I do not deny that the religion hurts people. I would never say it does not. Nor would I excuse it when it happens. But your following the wrong path here, one that is not based on real events.
So what your saying then Vienne is that the WTS leaders didn't devise doctrines to make their literature appealing and attractive to the public. ?
No, they preached a very unpopular, often ridiculed doctrine. The logical conclusion is that they believed what they preached. I am not claiming that Watch Tower doctrine, especially their approach to prophecy, is logical, scriptural or in anyway good. But one doesn't promote a doctrine that brings you ridicule and opposition if the sole goal is to sell books.
Many people believe irrational, unfounded things. Doing so does not mean one has a selfish motive. Just that they're irrational. The Watch Tower movement in Russell's day is part of a larger Millennialist [non-Adventist belief in Christ's near return] movement. Its doctrines overlap with other parts of it. Nothing in it is unique beyond an aggressive evangelism and Russell's personality. The total mix of doctrine is what made Russellism unique.
There is a disconnect between Russell's era and today's Witnesses. Witnesses are lineal descendants of the Russell era Watch Tower, but it is a different religion, one that Russell would have rejected. Still, I do not see Witness authorities as seeking selfish gain. There is no more evidence for that than there is for Russell. No matter what one thinks of current Witness belief, they plow all their money back into promoting their doctrine. So they're 'true believers,' even if one finds their doctrine unscriptural or irrational or both.
An evil motive is not necessary to mislead or abuse. Sometimes a firm conviction that we're right, left unchallenged, is enough to cause abuses.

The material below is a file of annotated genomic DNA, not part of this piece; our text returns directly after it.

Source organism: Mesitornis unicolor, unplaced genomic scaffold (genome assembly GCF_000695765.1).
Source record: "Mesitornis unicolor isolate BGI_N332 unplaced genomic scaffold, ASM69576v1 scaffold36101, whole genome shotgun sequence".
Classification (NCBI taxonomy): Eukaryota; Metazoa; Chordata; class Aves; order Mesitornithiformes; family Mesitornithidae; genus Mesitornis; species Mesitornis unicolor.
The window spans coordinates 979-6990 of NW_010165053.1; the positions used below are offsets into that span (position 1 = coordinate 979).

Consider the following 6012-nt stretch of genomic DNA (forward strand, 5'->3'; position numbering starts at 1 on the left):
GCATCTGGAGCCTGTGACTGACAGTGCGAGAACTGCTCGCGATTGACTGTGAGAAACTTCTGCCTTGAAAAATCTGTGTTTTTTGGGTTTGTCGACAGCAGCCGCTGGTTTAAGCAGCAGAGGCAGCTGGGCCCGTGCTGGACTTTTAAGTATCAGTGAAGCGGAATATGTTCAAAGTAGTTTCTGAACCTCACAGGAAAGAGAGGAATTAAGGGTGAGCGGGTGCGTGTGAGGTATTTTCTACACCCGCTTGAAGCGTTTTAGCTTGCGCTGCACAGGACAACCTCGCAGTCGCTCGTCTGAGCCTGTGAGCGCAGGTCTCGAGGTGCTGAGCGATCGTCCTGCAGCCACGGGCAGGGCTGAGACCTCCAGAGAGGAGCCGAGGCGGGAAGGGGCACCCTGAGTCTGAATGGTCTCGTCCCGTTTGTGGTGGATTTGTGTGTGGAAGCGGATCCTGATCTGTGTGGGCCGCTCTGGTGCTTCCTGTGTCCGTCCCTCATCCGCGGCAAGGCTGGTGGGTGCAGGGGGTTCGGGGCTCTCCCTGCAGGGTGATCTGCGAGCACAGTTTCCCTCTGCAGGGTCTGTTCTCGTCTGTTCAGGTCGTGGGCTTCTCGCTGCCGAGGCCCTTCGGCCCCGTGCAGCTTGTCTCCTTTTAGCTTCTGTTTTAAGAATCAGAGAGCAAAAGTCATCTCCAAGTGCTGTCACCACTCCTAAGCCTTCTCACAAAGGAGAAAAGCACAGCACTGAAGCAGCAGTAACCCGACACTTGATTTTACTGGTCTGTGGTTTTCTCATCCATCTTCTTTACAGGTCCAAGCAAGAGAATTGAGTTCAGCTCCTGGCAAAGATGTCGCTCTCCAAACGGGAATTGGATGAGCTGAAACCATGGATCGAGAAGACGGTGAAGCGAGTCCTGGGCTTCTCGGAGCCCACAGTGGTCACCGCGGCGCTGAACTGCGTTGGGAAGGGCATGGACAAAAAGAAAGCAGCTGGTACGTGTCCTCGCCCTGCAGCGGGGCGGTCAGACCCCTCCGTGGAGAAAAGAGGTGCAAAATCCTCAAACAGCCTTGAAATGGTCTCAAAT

An evil motive is not necessary to mislead or abuse. Sometimes a firm conviction that we're right, left unchallenged, is enough to cause abuses. -- vienne
Thank you, vienne, for triggering a memory. We who worked at Bethel believed our work meant salvation for those who took hold of the skirt of a Jew, i.e., accepted the the truth as espoused by the anointed remnant. One dear anointed sister -- Sister Kraker -- worked in subscriptions. When I was there for a matter I cannot recall, she held up a yellow Awake! form and said that represented the possibility that the recipient of the magazines, via the mail, would learn the truth.
I cannot speak for everyone else, of course, but those close to me bound books and magazines, distributed them in service, and used their contents during meetings to edify the listener. Even the higher ups I knew well or simply observed about their work, were sincere in their service to Jehovah and their fellowman. The pursuit of monetary gain and ulterior motives -- if present at all -- were surely well hidden from me.
Yet, as I look back now, I understand the reality of what you wrote regarding abuses incurred. Is this, in our now contrite state, the realization of the law of unintended consequences?
So your saying then there is no element of dishonesty when Franz used the 6000 years of mankind's existence twice 25 years apart ?
He even said that this 6000 years calculated to October of 1975 , which reflectively is quite laughable in itself.
Vienne were you ever a practicing JWS ?